Referring to FIG. 1 of the drawings, a continuous flow of dilution water (from a waste water treatment plant (WWTP) water supply) is fed into a pipe line of suitable diameter. The water supply flow rate is controlled by a flow meter 10 in order to maintain the flow at a set point regardless of the upstream or downstream pressure. An automatic shut-off valve 12 and a manual valve 14 may also be provided in the dilution water stream. A suitable polymer activator is added to the water stream by means of a metering pump 16. The activator is a water conditioner and may not be required. Its use depends on the condition of the water supply. A full strength polymer is added to the water stream by means of a second metering pump 18. The pumps are preferably positive displacement Liquid Metronics Metering pumps, such as model LMI-B52 (which can be controlled by a suitable frequency input signal), although other types of metering pumps could be used. Static mixers 20 and 22 are used to mix the activator and the polymer with the water stream after injection. The combined mixture is conducted through a plug flow reactor 24, which is preferably a long length of coiled plastic pipe. Dilution water is added to the output of the plug flow reactor through a flow meter 26 and a manual valve 28 and the diluted mixture is piped to an in-line mixer (not shown) for addition to the waste water.

As it is seen from the description of the above system, there are four basic steps involved in preparing a diluted polymer solution for use in the waste water treatment plant. First, an activator is injected into the polymer dilution water. The type of activator used depends on the nature of the water supply and may not be required. Secondly, the concentrated polymer is injected and flash mixed before it has an opportunity to "uncurl" and become active. Thirdly, the polymer is given sufficient residence time in the plug flow reactor to allow the polymer to "uncurl" and become active. Fourthly, just prior to injection into the waste water the "aged" polymer solution is flash diluted to aid in the distribution of the polymer at the injection point.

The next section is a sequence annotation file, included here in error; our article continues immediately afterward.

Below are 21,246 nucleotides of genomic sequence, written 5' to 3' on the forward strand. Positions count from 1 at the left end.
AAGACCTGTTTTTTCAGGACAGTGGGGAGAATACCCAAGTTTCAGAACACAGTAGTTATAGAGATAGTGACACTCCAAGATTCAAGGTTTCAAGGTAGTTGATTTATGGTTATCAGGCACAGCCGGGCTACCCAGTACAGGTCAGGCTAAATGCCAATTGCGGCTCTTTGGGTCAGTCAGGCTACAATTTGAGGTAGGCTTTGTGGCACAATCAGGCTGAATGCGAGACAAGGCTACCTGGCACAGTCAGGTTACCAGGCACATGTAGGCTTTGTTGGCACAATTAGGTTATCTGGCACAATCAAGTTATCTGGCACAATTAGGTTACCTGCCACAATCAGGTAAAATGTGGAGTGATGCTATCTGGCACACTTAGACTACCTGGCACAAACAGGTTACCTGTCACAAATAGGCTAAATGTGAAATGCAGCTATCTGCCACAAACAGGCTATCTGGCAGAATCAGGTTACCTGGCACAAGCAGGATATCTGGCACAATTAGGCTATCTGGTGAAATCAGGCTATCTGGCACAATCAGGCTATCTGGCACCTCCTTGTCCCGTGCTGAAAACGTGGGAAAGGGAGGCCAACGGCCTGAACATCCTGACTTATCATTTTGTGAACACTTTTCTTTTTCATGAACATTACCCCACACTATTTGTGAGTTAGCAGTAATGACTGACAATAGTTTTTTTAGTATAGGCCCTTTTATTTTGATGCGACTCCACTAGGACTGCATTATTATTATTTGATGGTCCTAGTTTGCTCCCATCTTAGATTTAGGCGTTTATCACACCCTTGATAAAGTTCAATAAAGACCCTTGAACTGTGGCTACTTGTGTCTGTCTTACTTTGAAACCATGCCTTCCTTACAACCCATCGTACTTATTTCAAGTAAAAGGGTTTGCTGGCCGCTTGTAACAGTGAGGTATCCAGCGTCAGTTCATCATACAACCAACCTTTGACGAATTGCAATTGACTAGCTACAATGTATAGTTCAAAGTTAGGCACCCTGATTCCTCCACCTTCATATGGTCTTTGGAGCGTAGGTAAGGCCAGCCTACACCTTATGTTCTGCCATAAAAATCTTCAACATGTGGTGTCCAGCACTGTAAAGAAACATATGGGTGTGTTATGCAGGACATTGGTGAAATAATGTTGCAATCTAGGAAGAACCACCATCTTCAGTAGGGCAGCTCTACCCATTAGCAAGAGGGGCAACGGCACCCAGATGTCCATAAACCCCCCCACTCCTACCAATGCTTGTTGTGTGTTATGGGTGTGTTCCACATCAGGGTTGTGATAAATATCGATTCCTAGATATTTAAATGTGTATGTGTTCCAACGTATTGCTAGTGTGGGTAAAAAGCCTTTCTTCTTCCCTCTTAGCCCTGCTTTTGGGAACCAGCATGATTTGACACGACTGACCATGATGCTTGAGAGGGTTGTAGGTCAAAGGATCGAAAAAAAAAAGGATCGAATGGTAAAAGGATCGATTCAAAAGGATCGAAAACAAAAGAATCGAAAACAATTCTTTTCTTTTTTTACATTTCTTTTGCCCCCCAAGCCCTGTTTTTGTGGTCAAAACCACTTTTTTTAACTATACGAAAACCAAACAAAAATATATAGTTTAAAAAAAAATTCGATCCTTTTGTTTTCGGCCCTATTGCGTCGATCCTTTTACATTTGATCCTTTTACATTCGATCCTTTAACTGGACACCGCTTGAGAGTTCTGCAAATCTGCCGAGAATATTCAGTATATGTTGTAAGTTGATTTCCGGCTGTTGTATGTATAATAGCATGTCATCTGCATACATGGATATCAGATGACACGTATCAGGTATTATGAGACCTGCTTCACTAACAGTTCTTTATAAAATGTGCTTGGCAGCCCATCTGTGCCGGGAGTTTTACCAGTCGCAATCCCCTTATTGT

In a preferred embodiment of the invention, positive displacement metering pumps are used. These metering pumps generate a pulsating type flow of activator and polymer and the construction of the static mixers was greatly simplified by inserting nipples of smaller diameter in a coiled length of plastic tubing. Turbulent eddy currents at the discharge end of the nipples provided sufficient mixing with three nipples to ensure a homogeneous solution.

The plug flow reactor is preferably a coil of plastic pipe which is long enough to provide adequate aging of the polymer as it flows through the pipe. The curvature of the coil induces a secondary flow pattern which is perpendicular to the axis of the pipe, as commonly known, and thus provides a gentle mixing action which insures a complete mixing of the polymer solution without any danger of breaking the flocculant chains. The residence time in the plug flow reactor may be varied by modifying the dilution flow rate or by adding or deleting lengths of plastic pipe.

The primary advantage of the continuous polymer feed system is its simplicity and consequently low cost. Because of the wide range ability of the metering pumps (20:1 to 200:1), polymer dosage levels to the process can be altered dramatically. This overdosing capability is an advantage during upset periods at the waste water treatment plant. Polymer consumption has been reduced from levels of 15-22 mg/l of polymer when using batch mixing to 2-3 mg/l with the continuous feed system. This represents a great saving of the expensive polymer. Furthermore, the system operates without operator attention and the only potential for failure of polymer feed is the loss of dilution water or the failure of either of the metering pumps.